Ancient peach pits unearthed in China are revealing a little more on the evolution of the fruit which has had scientists wondering for a long time.
The fortuitous finding of the ancient peach pits occurred as a construction team was preparing to upgrade a road in Kunming, Yunnan. Professor Tao Su with the Xishuangbanna Tropical Botanical Garden happened to supervise the works as the construction team unearthed a layer of rock dating to the late Pliocene near a familiar sight to the professor: a bus stop.
A common place like this had held the ancient peach pits for millions of years. More precisely, deep within the Pliocene rock layers the ancient peach pits had been buried for two and a half million years.
The ancient peach pits unearthed in China look strikingly as the peach pits we leave behind today after enjoying the juicy refreshing fruit. Professor Tao Su and Professor Peter Wilf with the Pennsylvania State University in collaboration with their colleagues dedicated a study to the ancient peach pits to gather more clues on the evolution of the fruit, a historic puzzle which has kept scientists in the dark until now. The study is available for consultation in the Scientific Reports journal.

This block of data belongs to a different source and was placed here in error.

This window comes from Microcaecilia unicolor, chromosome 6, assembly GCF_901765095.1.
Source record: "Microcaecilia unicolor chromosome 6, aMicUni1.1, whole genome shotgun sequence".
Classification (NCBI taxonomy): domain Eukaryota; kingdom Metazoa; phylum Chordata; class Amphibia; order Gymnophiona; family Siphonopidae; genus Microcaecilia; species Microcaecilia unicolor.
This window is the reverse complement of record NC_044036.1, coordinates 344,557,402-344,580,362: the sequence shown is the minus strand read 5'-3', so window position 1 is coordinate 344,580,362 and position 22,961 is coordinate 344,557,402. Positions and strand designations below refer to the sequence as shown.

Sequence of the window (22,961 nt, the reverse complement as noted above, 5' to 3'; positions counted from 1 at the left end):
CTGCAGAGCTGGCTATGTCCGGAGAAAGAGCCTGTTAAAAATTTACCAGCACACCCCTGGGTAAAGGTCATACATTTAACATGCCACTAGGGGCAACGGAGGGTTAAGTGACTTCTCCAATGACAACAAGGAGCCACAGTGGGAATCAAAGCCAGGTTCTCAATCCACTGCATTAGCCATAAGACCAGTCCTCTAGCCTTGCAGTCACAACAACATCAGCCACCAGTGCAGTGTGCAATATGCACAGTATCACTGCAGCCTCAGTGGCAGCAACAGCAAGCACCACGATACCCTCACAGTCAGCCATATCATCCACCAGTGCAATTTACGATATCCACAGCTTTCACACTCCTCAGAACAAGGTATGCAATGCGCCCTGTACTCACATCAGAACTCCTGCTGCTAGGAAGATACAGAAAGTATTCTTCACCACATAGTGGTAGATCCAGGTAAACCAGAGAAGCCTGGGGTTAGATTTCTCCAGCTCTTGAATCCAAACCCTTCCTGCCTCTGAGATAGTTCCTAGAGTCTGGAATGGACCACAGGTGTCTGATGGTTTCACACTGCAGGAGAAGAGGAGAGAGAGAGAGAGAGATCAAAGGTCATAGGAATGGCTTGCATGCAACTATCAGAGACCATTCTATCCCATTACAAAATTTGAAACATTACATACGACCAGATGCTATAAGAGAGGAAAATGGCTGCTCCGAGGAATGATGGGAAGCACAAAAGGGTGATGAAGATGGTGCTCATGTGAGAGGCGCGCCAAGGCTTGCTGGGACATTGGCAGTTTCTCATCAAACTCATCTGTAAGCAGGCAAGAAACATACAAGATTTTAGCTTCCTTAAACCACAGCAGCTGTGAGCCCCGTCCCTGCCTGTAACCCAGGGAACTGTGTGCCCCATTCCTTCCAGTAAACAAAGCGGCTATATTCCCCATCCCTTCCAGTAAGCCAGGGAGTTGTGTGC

For a long while it has been speculated that the origin of the fruit is in China. However, there was little evidence to support the speculation. The only other archeological findings or peach endocarps or peach pits were only dated to 8,000 years ago. The ancient peach pits unearthed in China add relevant new evidence to support the hypothesis. So how did peaches look in the late Pliocene?
According to the researchers:
“The fossils are identical to modern peach endocarps, including size comparable to smaller modern varieties, a single seed, a deep dorsal groove, and presence of deep pits and furrows”.
Who then could have enjoyed the fruits more than two million years ago? There is little evidence to understand this piece of the puzzle. However, to avoid ambiguities, the researchers called the peaches of the late Pliocene Prunus kunmingensis, a new species belonging to the genus Prunus.
The morphological traits of the ancient peach pits could not be used to recreate the entire plant piece by piece. Nonetheless, they yielded sufficient proof to support the hypothesis that the worldwide known Prunus persica actually originated in China, stemming from the Prunus kunmingensis.
Since the late Pliocene, the fruit had evolved under natural selection according to the research team. As primates and animals later snacked on the fruits, seeds were dispersed on a wider and wider area. Breeding and domestication brought their contribution to the widespread geographical area of peach trees.
Modern peaches come in a many varieties and sizes. Based on an analysis of the ancient peach pits, the researchers concluded that the peaches of the Prunus kunmingensis species would have been approximately 2.05 inches in diameter.
Photo Credits: i4u.com